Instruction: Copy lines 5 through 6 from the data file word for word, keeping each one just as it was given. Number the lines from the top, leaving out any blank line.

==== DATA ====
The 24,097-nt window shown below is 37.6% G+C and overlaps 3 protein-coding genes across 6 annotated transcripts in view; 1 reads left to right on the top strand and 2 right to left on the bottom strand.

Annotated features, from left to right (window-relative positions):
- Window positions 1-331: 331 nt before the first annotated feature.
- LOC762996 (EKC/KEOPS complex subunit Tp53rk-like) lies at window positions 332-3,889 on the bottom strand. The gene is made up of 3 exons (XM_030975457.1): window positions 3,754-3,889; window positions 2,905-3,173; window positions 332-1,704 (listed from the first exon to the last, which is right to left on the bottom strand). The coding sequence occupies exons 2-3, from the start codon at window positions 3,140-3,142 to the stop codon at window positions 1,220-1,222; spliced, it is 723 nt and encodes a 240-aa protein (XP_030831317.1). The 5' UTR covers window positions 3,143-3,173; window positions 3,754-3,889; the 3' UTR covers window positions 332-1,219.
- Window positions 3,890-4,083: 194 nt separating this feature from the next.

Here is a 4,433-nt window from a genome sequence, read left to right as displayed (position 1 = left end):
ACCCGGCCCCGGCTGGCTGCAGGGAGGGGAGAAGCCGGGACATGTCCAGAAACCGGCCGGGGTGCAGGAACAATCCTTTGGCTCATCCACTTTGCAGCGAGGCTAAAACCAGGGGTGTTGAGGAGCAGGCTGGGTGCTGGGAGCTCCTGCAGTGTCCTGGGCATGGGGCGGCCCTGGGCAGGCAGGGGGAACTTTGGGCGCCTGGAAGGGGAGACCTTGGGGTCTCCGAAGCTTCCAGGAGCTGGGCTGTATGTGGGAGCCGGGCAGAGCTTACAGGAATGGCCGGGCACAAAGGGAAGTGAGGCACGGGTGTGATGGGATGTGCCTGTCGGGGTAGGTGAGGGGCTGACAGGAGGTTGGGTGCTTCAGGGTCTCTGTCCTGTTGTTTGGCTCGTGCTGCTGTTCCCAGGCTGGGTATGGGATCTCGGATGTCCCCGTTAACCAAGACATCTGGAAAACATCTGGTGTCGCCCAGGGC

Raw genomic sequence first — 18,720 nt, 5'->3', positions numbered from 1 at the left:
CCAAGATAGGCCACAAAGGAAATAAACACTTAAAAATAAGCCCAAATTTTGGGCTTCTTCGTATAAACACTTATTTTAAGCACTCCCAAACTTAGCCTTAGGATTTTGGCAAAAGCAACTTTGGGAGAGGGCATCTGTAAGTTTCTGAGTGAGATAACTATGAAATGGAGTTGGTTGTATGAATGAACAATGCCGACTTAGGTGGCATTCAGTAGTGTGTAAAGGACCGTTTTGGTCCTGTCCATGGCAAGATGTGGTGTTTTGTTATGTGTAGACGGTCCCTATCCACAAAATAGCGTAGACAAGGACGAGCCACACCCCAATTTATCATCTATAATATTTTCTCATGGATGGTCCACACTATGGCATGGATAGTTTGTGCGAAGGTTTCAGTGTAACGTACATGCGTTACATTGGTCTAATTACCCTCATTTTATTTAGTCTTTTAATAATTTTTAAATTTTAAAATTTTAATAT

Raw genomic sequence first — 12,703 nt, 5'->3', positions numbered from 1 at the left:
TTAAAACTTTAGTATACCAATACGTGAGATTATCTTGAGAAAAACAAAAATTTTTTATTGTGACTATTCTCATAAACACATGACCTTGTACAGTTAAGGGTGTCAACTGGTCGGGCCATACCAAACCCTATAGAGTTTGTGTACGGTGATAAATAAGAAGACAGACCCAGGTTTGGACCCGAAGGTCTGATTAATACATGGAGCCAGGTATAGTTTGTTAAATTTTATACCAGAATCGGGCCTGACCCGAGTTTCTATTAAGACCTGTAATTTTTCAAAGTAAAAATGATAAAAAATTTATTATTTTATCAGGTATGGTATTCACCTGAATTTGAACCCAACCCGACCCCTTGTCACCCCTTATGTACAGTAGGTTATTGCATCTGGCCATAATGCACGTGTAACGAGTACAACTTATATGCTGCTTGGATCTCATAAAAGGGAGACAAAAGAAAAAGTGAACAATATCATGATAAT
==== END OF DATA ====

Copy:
- Window positions 3,890-4,083: 194 nt separating this feature from the next.

Here is a 4,433-nt window from a genome sequence, read left to right as displayed (position 1 = left end):